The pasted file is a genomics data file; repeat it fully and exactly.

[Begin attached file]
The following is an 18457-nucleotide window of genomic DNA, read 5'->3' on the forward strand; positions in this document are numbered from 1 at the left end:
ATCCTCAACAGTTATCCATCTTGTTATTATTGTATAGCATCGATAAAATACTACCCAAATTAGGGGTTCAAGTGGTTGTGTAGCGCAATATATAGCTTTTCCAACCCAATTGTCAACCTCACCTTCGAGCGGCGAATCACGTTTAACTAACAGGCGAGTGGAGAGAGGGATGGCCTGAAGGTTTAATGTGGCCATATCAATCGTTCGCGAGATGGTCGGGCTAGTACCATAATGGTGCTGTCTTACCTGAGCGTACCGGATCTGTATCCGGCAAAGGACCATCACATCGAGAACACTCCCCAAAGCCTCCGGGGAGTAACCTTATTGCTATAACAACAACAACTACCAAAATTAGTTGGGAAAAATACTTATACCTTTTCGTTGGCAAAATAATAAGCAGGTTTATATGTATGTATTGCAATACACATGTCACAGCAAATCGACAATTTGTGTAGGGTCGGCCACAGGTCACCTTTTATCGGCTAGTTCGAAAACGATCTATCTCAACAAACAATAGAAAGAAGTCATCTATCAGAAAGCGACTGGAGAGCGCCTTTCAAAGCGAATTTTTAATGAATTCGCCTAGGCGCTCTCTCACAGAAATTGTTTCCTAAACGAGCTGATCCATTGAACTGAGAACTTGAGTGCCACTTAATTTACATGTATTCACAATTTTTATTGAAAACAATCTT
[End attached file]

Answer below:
The following is an 18457-nucleotide window of genomic DNA, read 5'->3' on the forward strand; positions in this document are numbered from 1 at the left end:
ATCCTCAACAGTTATCCATCTTGTTATTATTGTATAGCATCGATAAAATACTACCCAAATTAGGGGTTCAAGTGGTTGTGTAGCGCAATATATAGCTTTTCCAACCCAATTGTCAACCTCACCTTCGAGCGGCGAATCACGTTTAACTAACAGGCGAGTGGAGAGAGGGATGGCCTGAAGGTTTAATGTGGCCATATCAATCGTTCGCGAGATGGTCGGGCTAGTACCATAATGGTGCTGTCTTACCTGAGCGTACCGGATCTGTATCCGGCAAAGGACCATCACATCGAGAACACTCCCCAAAGCCTCCGGGGAGTAACCTTATTGCTATAACAACAACAACTACCAAAATTAGTTGGGAAAAATACTTATACCTTTTCGTTGGCAAAATAATAAGCAGGTTTATATGTATGTATTGCAATACACATGTCACAGCAAATCGACAATTTGTGTAGGGTCGGCCACAGGTCACCTTTTATCGGCTAGTTCGAAAACGATCTATCTCAACAAACAATAGAAAGAAGTCATCTATCAGAAAGCGACTGGAGAGCGCCTTTCAAAGCGAATTTTTAATGAATTCGCCTAGGCGCTCTCTCACAGAAATTGTTTCCTAAACGAGCTGATCCATTGAACTGAGAACTTGAGTGCCACTTAATTTACATGTATTCACAATTTTTATTGAAAACAATCTT